• We are sorry, but NCBI web applications do not support your browser and may not function properly. More information
Logo of postmedjPostgraduate Medical JournalVisit this articleSubmit a manuscriptReceive email alertsContact usBMJ
Postgrad Med J. Jan 2007; 83(975): 16–20.
PMCID: PMC2599957

Understanding frailty


The term “frailty” is used loosely to describe a range of conditions in older people, including general debility and cognitive impairment. There is no clear consensus on the definition of frailty; however, it is proposed that frailty comprises a collection of biomedical factors which influences an individual's physiological state in a way that reduces his or her capacity to withstand environmental stresses. Only a subset of older people are at risk of becoming frail; these are vulnerable, prone to dependency and have reduced life expectancy. These health outcomes contribute to an increased demand for medical and social care, and are associated with increased economic costs. As demographic trends indicate a rise in the older population, this healthcare burden will increase. This review aims to encapsulate the current debate surrounding the concept of frailty, with emphasis on proposed definitions of frailty which may be relevant to its identification in the clinical setting.

The term “frailty” is commonly used rather loosely to describe a range of conditions in older people, including general debility and cognitive impairment. However, growing old is not in itself a prerequisite to becoming frail. Neither does a disability, such as the loss of a limb, lead to frailty in an otherwise physically robust older person. There is, however, a growing consensus among experts that frailty does exist as a distinct syndrome which occurs principally in a subset of older people who are the most vulnerable and who are at increased risk of hospitalisation, dependency and whose life expectancy is reduced.1,2 These adverse health effects in turn contribute to an increased demand for medical and social care and are associated with increased economic and carer costs. For these reasons it is important that clinicians have an awareness of the issues relating to frailty, so that suitable preventive and rehabilitative actions can be taken at the earliest opportunity.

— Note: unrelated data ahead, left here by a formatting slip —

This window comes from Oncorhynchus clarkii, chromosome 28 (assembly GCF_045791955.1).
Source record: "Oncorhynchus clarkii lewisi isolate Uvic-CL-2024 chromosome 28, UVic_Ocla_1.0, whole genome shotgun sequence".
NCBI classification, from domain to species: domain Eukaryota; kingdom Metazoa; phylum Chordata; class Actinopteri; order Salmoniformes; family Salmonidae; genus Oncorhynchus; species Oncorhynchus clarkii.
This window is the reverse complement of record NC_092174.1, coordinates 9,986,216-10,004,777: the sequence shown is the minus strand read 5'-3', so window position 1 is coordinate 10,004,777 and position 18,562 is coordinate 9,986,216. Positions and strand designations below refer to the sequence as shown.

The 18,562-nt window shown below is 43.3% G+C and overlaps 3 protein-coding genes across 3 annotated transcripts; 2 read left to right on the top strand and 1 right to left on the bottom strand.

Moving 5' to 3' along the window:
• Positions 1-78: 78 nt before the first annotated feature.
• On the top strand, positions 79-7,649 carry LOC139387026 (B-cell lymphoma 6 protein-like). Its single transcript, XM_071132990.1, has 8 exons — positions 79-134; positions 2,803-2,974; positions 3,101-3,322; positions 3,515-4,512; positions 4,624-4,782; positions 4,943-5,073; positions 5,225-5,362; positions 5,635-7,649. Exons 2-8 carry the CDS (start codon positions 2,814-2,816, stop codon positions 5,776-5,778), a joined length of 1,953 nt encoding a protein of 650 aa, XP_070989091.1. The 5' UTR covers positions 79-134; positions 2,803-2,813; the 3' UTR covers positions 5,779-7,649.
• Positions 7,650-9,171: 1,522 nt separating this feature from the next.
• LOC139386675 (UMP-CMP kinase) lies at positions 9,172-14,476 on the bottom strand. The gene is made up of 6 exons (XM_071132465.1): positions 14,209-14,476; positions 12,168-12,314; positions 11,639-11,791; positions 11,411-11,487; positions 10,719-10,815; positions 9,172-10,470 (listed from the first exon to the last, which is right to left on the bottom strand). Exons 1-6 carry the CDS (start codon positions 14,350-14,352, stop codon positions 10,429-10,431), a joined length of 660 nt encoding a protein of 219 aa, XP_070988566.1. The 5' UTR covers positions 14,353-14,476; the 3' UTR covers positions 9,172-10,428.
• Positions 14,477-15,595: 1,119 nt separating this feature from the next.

Defining frailty

Several definitions of frailty have been proposed, but there is as yet no formal consensus. The debate has centred on whether frailty should be defined purely in terms of biomedical factors or whether psychosocial factors should also be included.

The common theme of both schools of opinion is that a combination of factors influences frail people's physiological state to the extent that its function is largely reduced. Subsequent exposure to further minor environmental stresses may be sufficient in a frail person to lead to dependency. Figure 11 summarises the collective views of several authors in the field and shows the way in which both biomedical and psychosocial influences can lead to frailty. Table 11 shows the biomedical factors commonly found in frail individuals.

Table thumbnail
Table 1 Examples of biomedical factors which may contribute towards onset of frailty
figure pj48587.f1
Figure 1 Possible mechanisms for the reduction of physiological capacity to withstand stress, leading to frailty.